Exterminating the Exterminator?
Let's Hope So!
DeLay Probe Winds Down; Charges May Loom
By LARRY MARGASAK, Associated Press
WASHINGTON - A Texas grand jury's recent interest in conspiracy charges could lead to last-minute criminal indictments — possibly against House Majority Leader
Tom DeLay — as it wraps up its investigation Wednesday into DeLay's state political organization, according to lawyers with knowledge of the case.
Conspiracy counts against two DeLay associates this month raised concerns with DeLay's lawyers, who fear the chances are greater that the majority leader could be charged with being part of the conspiracy. Before these counts, the investigation was more narrowly focused on the state election code.
By expanding the charges to include conspiracy, prosecutors made it possible for the Travis County grand jury to bring charges against DeLay. Otherwise, the grand jury would have lacked jurisdiction under state laws.
The Associated Press spoke to several lawyers familiar with the case, all of whom requested anonymity because they were not authorized to comment publicly. DeLay, R-Texas, said Tuesday that prosecutors have interviewed him. He has insisted he committed no crimes and says Travis County District Attorney Ronnie Earle, a Democrat, is pursuing the case for political reasons.
The disclosure came as congressional officials said top House Republicans were quietly considering how to respond if an indictment were issued.
House GOP rules require any member of the elected leadership to step down temporarily if indicted, and it would be up to the rank and file to select an interim replacement.
Speaker Dennis Hastert, R-Ill., could make a recommendation, whether choosing to elevate another member of the leadership or tapping an alternative to reduce the possibility of a struggle if DeLay were cleared and then sought to reclaim his post.
Asked what he had heard of any late developments, DeLay said Tuesday, "Not a word."
He also said he earlier "had an interview" with prosecutors, adding, "everybody knows that."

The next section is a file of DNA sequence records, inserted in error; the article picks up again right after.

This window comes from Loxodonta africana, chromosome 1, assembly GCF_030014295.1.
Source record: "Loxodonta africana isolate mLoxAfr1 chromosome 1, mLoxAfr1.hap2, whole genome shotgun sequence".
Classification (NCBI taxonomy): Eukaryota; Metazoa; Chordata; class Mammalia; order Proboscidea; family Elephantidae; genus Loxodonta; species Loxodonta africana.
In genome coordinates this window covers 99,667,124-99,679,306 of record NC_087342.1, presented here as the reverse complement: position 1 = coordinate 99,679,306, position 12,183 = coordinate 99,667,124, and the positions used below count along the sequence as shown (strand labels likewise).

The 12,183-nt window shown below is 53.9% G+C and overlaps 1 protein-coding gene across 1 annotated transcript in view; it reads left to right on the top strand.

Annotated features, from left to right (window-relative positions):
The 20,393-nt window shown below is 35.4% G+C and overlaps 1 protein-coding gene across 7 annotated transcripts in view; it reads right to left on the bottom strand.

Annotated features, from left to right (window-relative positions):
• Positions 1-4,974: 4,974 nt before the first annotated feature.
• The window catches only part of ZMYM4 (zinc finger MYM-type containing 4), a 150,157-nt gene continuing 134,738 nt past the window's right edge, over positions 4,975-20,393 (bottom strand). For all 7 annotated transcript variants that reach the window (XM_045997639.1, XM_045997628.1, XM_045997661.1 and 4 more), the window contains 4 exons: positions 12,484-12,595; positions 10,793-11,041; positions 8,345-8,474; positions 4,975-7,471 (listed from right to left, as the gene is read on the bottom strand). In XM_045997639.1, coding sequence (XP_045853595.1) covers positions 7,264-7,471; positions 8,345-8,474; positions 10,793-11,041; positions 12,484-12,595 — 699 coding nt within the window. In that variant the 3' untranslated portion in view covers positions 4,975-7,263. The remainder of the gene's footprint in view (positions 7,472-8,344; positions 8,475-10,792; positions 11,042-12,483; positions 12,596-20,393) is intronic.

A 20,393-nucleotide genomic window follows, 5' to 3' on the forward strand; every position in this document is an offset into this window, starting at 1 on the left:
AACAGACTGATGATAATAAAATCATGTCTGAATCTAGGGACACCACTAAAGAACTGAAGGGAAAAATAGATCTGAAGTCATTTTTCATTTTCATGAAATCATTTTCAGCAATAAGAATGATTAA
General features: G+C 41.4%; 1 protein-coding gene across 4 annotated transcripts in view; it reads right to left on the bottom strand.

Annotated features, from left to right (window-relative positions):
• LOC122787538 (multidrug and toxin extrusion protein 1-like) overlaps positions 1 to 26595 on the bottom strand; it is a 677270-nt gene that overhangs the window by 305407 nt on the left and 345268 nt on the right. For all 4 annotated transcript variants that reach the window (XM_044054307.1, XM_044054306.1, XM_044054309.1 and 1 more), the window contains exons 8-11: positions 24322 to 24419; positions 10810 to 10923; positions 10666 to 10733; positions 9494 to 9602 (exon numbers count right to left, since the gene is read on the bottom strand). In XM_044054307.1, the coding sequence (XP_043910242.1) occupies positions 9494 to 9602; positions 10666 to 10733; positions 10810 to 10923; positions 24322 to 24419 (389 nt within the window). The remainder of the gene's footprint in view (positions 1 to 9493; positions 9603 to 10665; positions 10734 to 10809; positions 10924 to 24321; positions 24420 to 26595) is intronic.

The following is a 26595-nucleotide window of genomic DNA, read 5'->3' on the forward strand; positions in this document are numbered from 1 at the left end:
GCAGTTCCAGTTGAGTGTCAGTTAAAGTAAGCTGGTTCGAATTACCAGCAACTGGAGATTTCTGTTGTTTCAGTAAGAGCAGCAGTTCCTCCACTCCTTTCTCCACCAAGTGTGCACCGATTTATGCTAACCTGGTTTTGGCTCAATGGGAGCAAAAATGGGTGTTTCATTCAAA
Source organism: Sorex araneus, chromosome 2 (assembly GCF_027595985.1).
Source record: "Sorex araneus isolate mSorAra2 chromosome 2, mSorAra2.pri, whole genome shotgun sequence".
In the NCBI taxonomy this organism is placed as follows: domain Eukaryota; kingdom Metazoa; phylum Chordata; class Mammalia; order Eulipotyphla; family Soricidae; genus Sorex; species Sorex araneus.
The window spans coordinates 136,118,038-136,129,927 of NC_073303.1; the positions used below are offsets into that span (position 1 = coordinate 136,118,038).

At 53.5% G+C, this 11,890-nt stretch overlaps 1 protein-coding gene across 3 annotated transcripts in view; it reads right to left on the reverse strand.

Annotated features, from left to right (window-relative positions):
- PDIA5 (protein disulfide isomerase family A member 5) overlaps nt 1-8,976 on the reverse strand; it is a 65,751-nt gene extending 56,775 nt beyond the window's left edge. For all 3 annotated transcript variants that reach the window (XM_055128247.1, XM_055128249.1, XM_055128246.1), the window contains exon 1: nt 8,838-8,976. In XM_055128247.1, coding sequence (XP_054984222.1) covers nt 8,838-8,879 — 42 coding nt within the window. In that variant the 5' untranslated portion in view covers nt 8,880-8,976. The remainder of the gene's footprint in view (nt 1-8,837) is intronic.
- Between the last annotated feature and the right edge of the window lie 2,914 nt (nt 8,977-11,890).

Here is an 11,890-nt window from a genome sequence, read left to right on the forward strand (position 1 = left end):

The 11-term congressman has served as No. 2 in the House GOP leadership for three years, credited with maintaining iron discipline within the party and keeping Republicans in control of the chamber.
He has retained the loyalty of most party members despite running into ethical problems last year. In a rare rebuke of a House leader, the ethics committee admonished DeLay three times for pressuring a fellow congressman, involving the Federal Aviation Administration in a political dispute and discussing energy legislation with lobbyists at a golf outing.
The grand jury's finale coincides with a wide swath of political trouble for the GOP. Ethical questions have been raised about stock sales by the Republican leader of the Senate, Bill Frist, R-Tenn.
And President Bush, an uneasy ally of DeLay, faces the lowest approval ratings of his presidency.
The Texas grand jury has charged that corporate donations given to Texans for a Republican Majority Political Action Committee — formed by DeLay — were used to support state candidates in violation of state law. Texas law prohibits corporate money to be used to advocate the election or defeat of candidates; it is allowed only for administrative expenses.
Once DeLay helped Republicans win control of the state Legislature in 2002, the majority leader engineered a Republican redistricting plan that gave the state's U.S. House delegation a 21-11 majority in the current Congress. The effort helped Republicans increase their House margin by five seats this year.
Three of DeLay's political associates, the PAC itself, several corporate donors and a Texas business organization have been indicted so far — but not DeLay himself.
On Sept. 13, the grand jury re-indicted two of the associates, Jim Ellis and John Colyandro.
The new charges included the criminal conspiracy counts.
The legal sources said that if the case had remained solely under the state election code, DeLay could only be indicted in his home county, Fort Bend.
The grand jury has charged that Texans for a Republican Majority and the Texas Association of Business worked together to circumvent the election code and funnel "massive amounts of secret corporate wealth" into campaigns, said Earle, the Travis County prosecutor.
The conspiracy charges were brought against Jim Ellis, who heads DeLay's national political committee — Americans for a Republican Majority — and John Colyandro, former executive director of Texans for a Republican Majority. They had previously been indicted on charges of laundering $190,000 in corporate donations.
The conspiracy counts against Ellis and Colyandro could bring a punishment of 180 days to two years and a fine of up to $10,000.